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August 18, 2008

Review: M&M's Premiums

Sometimes a product comes along that just leaves me unsure how to rate it. The latest of these products are the M&M's Premiums which I got to try recently. They're premium because they have special fancy flavor, special fancy paint jobs (they look amazingly cool), and none of that pedestrian candy shell (the thing that defines an M&M in my opinion). Oh, and they have a premium price attached to them as well. Really premium. How premium? We'll get to that later.

First I want to talk about the products themselves. I picked up two varieties when I was in the store: Triple Chocolate and Raspberry Almond (the other three in release are Chocolate Almond, Mocha, and Mint Chocolate). They come in curvy vertical cardboard boxes with resealable bags of candy within. The cartons are attractive and have a neat shape, but the resealable bags are the big win on the packaging front. I have a tendency to open a bag of something, eat some of it, and then transfer the rest to a zipper bag so being able to just reseal the bag they come in really works for me.

Triple Chocolate: The triple chocolate has white, milk, and dark chocolate in a swirly purple color scheme. The pieces are a bit bigger than a regular M&M much like a Peanut M&M and look really neat. They're really good on the taste front, too. It doesn't taste too cheap and the whole thing has a nice interplay of flavors. I do have one issue with it, but it's a personal preference/mental block sort of problem. There is no candy shell so there is no crunch and the entire M&M experience is missing. Without the shell it just doesn't feel like an M&M to me. Personal bugaboo sort of thing, but it's the defining characteristic of the classic as far as I'm concerned.

Raspberry Almond: The Raspberry Almond has white chocolate, a little dark chocolate, raspberry flavor, and an almond. As expected from a raspberry confection they went with a red color scheme on these and they're very cool looking. And they taste good, too. I don't know what is different between the raspberry flavor they use in these and the flavor they used in the Razzberry M&M's they did a while back (chock full of extreme Z's), but it tastes a lot better. The chocolate is good and having an almond in it gives it that crunch that I was missing so bad in the Triple Chocolate version. And I am currently addicted to these in a bad way. I won't say they're perfect or anything, but they hit the spot when I want a little treat.

Now we come to the ratings. I don't want to under-review the Triple Chocolate because it's lacking in the crunch I expect from an M&M. I don't want to over-review the Raspberry Almond either since my general addiction level isn't an indication of how good they are. I get addicted to less than perfect stuff all the time (Chewy SweeTart Minis). And then there is the issue of price. They retail for $3.99 for 6oz and that's a trifle pricey. This past weekend I found them for $4.49 at Giant Eagle and was floored. That's pretty steep for snooty M&M's. Is it worth it? That's a personal call. I'm not buying them unless I find them on sale. They look more premium than they taste and they cost more premium than they look. Ignoring the price I'll go as far as a 7.75 out of 10 for the Triple Chocolate and a 8.25 for the Raspberry Almond. Subtract for the premium price as you see fit.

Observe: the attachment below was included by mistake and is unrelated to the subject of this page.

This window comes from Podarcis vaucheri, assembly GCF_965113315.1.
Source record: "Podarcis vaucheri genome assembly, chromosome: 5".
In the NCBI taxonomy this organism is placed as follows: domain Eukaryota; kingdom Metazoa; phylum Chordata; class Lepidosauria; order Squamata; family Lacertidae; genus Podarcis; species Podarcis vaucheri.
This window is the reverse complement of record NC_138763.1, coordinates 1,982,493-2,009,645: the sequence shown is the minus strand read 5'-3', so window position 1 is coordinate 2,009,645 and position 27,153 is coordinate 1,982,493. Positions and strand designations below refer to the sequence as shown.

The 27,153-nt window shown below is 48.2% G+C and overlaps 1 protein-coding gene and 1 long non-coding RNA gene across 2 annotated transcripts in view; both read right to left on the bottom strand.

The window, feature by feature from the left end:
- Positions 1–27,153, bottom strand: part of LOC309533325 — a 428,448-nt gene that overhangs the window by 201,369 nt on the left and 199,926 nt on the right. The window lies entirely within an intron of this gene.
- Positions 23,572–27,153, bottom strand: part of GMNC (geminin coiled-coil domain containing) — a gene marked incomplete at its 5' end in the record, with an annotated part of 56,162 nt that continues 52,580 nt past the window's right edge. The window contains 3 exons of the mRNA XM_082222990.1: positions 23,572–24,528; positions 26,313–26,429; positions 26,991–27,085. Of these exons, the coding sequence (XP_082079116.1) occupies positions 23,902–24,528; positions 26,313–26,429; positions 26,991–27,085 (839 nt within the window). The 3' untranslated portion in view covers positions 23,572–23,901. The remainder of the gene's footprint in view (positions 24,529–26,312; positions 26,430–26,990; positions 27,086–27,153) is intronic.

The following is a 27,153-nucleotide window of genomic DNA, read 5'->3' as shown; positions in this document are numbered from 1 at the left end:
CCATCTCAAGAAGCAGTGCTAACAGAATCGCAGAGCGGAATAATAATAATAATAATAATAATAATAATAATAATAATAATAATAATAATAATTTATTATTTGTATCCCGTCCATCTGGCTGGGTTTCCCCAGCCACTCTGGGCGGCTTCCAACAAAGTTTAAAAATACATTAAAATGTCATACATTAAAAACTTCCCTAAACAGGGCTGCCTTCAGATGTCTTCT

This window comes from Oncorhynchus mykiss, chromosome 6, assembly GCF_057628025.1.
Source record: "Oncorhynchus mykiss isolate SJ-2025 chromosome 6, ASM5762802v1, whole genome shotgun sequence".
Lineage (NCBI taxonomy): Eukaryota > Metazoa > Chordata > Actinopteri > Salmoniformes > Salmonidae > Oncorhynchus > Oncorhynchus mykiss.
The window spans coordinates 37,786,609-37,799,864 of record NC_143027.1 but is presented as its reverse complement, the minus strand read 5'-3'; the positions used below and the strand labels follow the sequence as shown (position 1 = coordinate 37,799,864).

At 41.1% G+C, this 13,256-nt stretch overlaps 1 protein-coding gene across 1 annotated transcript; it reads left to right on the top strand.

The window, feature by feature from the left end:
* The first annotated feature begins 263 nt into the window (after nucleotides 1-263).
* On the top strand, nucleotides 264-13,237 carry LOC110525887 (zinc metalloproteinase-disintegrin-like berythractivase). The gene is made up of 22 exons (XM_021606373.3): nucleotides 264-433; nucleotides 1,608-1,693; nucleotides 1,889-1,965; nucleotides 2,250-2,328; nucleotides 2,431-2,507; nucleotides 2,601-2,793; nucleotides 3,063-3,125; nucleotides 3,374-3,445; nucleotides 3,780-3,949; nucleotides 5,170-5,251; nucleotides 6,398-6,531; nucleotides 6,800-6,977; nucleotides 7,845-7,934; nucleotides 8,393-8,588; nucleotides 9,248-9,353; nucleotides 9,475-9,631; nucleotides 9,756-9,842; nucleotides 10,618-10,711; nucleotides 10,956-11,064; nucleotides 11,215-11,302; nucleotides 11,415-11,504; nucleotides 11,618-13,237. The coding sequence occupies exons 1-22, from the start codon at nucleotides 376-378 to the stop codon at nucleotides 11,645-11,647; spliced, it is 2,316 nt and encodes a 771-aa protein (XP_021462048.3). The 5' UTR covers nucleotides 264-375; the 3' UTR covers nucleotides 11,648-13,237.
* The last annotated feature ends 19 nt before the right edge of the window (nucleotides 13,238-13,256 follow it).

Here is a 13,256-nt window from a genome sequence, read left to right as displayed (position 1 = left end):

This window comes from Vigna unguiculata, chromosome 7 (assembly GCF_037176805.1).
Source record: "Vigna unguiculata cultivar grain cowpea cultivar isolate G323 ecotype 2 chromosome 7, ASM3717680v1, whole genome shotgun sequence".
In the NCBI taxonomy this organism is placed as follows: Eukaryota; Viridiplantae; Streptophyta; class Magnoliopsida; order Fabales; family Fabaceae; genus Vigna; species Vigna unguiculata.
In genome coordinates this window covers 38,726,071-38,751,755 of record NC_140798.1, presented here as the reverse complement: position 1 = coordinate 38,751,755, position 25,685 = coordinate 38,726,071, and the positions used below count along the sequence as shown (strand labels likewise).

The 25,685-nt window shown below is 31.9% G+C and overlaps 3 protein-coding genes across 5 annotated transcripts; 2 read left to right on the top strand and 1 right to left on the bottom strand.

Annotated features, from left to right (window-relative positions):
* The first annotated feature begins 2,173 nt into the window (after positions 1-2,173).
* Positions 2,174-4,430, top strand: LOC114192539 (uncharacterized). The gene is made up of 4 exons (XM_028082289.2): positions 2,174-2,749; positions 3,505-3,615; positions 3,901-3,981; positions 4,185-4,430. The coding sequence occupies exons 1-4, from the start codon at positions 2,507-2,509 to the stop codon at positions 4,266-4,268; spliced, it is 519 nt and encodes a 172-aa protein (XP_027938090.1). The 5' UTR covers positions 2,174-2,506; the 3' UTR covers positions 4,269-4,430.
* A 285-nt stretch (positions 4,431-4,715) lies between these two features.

At it's full retail I'm not rushing to buy more. At the inflated price Giant Eagle is selling them at you can forget me ever buying more. Hopefully they're still on sale at Kroger. I'll probably be there for lunch tomorrow and can check then. This might be one of those lucky product launches like the Starbucks Chocolate where the stores end up with way too much and put it on clearance. I'd love to pick these up for a buck a pack. Here's hoping!

August 9, 2008

Xeni and Pesco Visit With TCHO On BBTV

It is entirely possible that the title of this post will mean absolutely nothing to you. The short version explanation is as follows: Xeni Jardin is a journalist and blogger who I first became familiar with through her co-editor role at the superblog Boing Boing, Pesco (David Pescovitz) is another of the co-editors at Boing Boing, TCHO is one of the new bean to bar chocolate makers, and BBTV is the video end of Boing Boing. Putting it all together we have some BBTV videos featuring Xeni and David visiting with TCHO and getting to see some of the art and science (TCHO really seem to be into the science) behind chocolate and getting a taste of TCHO's philosophy and chocolate. It's fun and painlessly educational stuff.

I'm not going to go in depth about any of these parties. I could gush about Boing Boing (and Xeni and David) at some length (the blog is a mind-bender and mind-expander), but that just isn't fun. You can check it out for yourself and make your own mind up. I could talk about TCHO for a bit, but I hate to talk much about them without having actually tried their chocolate yet (when the weather cools down from this lovely summer heat I plan on ordering from them) so aside from pointing out the heavy use of words based on "obsess" at their website I'm going to let them speak for themselves.

Anyway, give them a watch and enjoy! Oh, and I hope this embedding works. I'm never sure whether these things will actually fly when I get my hands on them.

Part One - chocolate origins

Part Two - magical machines, mysterious molecules

Part Three - the taste test trip

In case the embedding action failed here are some direct links:
chocolate origins
magical machines, mysterious molecules
the taste test trip

Sometime this fall I'll follow this up with some taste testing of my own. There are a number of new players in the bean to bar world and I'm excited to see what they're all up to.